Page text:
Brainstorming is an engaging and exciting activity that can work wonders for business and enterprise, and though they are a great way to get the ideas flowing for business meetings, if you don’t do it correctly you could be wasting your time. With a little consideration and planning you can make sure your business meeting brainstorming sessions are effective and rewarding – follow this guide to make sure of it.
What is Brainstorming?
Brainstorming is a creative and free-thinking method of idea-forming, used early on in the creative or problem-solving process. It can be done individually or (for better or for worse) as part of a group, either writing down ideas on paper or having a group leader write the ideas up on a board. As an initial activity, brainstorming is supposed to encourage spontaneous thoughts and ideas without criticism or judgement, ideally with rapid, numerous and diverse creative output. There are no right or wrong answers, and in general, the more ideas generated, the better the end result.
It is after the brainstorming process – as ideas are developed and consolidated into plans of action and quantifiable solutions – that criticism becomes important again, but during the brainstorming process, people are less self-conscious and more likely to contribute without criticism.
When is Brainstorming Appropriate?
Brainstorming is appropriate when there is a specific problem that needs to be solved, but the solution to the problem is not obvious. For complex and convoluted problems, human creativity, intuition and ingenuity is often the best medicine, and brainstorming is one of the most effective ways to flesh out these human qualities.
Brainstorming is most useful in the early creative process when potential ideas are initially formed. It is not usually appropriate in the advanced stages of problem solving, for decision-making or for analysis. Analysis and decision-making is something which may rely on the earlier ideas created by brainstorming however.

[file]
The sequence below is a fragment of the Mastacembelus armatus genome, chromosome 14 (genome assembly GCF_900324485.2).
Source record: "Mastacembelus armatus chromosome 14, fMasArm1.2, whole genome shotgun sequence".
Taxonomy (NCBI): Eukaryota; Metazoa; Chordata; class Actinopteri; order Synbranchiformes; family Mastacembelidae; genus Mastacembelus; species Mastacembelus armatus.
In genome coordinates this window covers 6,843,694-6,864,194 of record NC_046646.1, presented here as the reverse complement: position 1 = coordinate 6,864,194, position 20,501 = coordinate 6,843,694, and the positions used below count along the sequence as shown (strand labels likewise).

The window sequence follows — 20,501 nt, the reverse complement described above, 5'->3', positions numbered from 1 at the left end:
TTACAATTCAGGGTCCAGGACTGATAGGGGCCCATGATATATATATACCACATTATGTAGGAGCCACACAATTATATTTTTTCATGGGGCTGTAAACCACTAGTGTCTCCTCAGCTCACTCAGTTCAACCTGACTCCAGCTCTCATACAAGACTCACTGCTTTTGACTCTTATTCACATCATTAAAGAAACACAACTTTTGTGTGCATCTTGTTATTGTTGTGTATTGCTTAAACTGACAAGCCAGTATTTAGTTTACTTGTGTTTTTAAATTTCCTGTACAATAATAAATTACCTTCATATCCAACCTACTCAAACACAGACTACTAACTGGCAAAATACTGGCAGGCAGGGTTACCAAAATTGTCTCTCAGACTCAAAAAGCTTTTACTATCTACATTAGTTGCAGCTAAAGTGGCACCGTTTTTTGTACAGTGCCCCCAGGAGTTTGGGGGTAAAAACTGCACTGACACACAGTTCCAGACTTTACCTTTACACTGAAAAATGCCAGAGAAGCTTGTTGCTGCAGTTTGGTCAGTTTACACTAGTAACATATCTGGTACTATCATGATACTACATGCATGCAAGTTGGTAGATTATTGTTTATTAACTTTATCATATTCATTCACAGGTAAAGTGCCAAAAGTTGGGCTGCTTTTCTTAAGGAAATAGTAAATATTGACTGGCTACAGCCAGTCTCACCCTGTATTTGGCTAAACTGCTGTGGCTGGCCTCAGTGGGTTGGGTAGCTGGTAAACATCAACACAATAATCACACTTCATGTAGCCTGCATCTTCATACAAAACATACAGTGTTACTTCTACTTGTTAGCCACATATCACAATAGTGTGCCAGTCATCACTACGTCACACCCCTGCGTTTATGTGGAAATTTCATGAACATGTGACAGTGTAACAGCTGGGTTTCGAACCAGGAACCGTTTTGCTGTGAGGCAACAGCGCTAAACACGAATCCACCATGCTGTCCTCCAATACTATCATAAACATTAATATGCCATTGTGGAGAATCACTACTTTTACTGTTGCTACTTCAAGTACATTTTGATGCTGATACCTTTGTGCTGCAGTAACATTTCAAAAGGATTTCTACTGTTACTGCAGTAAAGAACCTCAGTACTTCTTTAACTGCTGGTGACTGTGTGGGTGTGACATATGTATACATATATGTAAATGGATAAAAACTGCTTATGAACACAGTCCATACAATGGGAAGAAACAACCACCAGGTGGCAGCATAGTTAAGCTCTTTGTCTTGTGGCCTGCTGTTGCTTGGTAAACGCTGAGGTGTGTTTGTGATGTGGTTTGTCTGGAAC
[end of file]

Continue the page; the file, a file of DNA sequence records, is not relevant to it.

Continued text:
The Key to Successful Brainstorming
Brainstorming is not an exact science, but the problems you intend to solve or the goals you intent to reach should be clearly defined. A common error is to use brainstorming to discuss the solution to a problem, when in fact it should only be used to discuss the problem. As we have said, brainstorming is an initial activity to get the ideas flowing effectively.
In the Meeting Room
If you are leading a brainstorming session in the meeting room, the most important things are creativity, enthusiasm, openness and inclusivity. You should see the ideas of everyone as equally important, and you should try to create a comfortable atmosphere to help each person open up and contribute. Make it clear that even the craziest ideas are welcome, because they help with creativity and outside-the-box thinking.
Many people are not confident at voicing their ideas, and as such, it may be a better option to take the ‘classroom’ approach rather than the ‘boardroom’ approach to help the least confident people speak out and get involved, but the ‘boardroom’ circular table layout is usually better as each person in the group can face and communicate with each other.
You should encourage communication between the group members so ideas can develop, and you should set a good example by talking openly – just remember to withhold any criticisms until the end of the session. To keep the pace and the flow of ideas fast, never spend too long on an idea. Highlight ideas that are worth going over again and move on. Make sure you merge and consolidate ideas and develop them as far as you can.